Located almost centrally in Yellowstone National Park, Dunraven Peak, on a clear day, will offer views that include nearby Mount Washburn, the distant Absaroka and Gallatin Ranges, the Grand Canyon of the Yellowstone, and steam rising from several geothermal areas. From its summit and slopes, you can also watch the lines of ants crawling up and down the popular Mount Washburn Trail while most likely having Dunraven to yourself.
After Mount Washburn, Dunraven Peak is the second-highest peak in the small Washburn Range.
If there is a summit cairn or register, I am unaware of either; my pictures will reveal heavy snow cover the day I was there (waist-deep drifts in places), so features such as cairns, registers, and use trails, if they exist at all, were likely buried.
Name information from Wikipedia:
"In 1874, just two years after the park's creation, the Earl of Dunraven, a titled Englishman made a visit to Yellowstone in conjunction with a hunting expedition lead by Texas Jack Omohundro to the Northern Rockies. He was so impressed with the park, that he devoted well over 150 pages to Yellowstone in his The Great Divide, published in London in 1874. The Great Divide was one of the earliest works to praise and publicize the park.
In 1878 during a U.S. Geological Survey of the park, Henry Gannett, a geographer working with the survey, named a peak just two miles southwest of Mount Washburn in the honor of the Earl of Dunraven and the service his book had done for the park. In 1879, Philetus Norris, the park superintendent gave a pass on the Grand Loop Road between Tower and Canyon the name Dunraven Pass because of its proximity to Dunraven Peak."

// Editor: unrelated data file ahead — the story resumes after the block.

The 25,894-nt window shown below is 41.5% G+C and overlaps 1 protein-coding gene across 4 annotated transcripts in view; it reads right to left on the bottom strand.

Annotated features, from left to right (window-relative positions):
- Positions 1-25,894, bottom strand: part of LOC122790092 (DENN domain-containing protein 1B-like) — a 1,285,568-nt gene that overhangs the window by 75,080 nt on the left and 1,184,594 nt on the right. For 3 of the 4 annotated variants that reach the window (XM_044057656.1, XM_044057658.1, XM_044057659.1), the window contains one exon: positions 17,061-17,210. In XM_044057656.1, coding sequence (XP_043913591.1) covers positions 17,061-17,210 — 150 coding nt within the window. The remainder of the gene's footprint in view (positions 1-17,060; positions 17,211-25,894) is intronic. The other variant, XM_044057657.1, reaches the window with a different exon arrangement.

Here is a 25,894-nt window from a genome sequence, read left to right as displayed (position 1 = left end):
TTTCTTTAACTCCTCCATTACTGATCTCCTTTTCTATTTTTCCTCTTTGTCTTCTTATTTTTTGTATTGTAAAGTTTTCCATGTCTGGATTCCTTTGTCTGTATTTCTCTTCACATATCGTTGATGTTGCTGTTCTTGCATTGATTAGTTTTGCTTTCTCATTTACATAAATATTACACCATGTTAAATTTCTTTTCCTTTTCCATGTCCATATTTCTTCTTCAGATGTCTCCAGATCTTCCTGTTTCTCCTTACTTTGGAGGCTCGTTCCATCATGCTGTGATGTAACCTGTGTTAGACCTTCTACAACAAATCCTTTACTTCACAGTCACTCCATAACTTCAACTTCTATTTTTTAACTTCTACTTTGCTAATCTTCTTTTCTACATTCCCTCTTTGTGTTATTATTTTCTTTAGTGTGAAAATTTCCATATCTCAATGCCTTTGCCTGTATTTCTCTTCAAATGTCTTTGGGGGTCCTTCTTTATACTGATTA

From the Tower Falls area, drive south to Dunraven Pass and park. From the Canyon area, drive north to the same location. The parking area is about 9 miles from either.
Cross the road and head up steep slopes to access the ridgeline. Dunraven Pass is at about 8900', and you are looking at elevation gain of 1000-1100' over 1-1.5 mi. For all I know, there is a use trail to the summit, but as my pictures suggest, that was not an option that day. My path of leas resistance did take me to some rock outcrops where I did some Class 3 scrambling, but I imagine that in summer this ascent can be all hiking.
I believe the 2017 entrance fee was $30 for a passenger vehicle, good for a week. Annual and interagency passes are available and may provide a better value. Check the linked park website for current information.
Grizzly bears are out here. It is your responsibility to know how to behave in their home.
Almost all of Yellowstone's roads, including the one between Tower Falls and Canyon, close from late fall through early spring (sometimes they close earlier and open later).
Late spring through early fall are best because roads should be open and snow cover should be light or nonexistent. However, winter can arrive early or stay late; the pictures I have posted here were from late September after a storm that dumped two feet of fresh snows in some areas.
Campsites at Tower Falls are not reserveable; sites at Canyon are.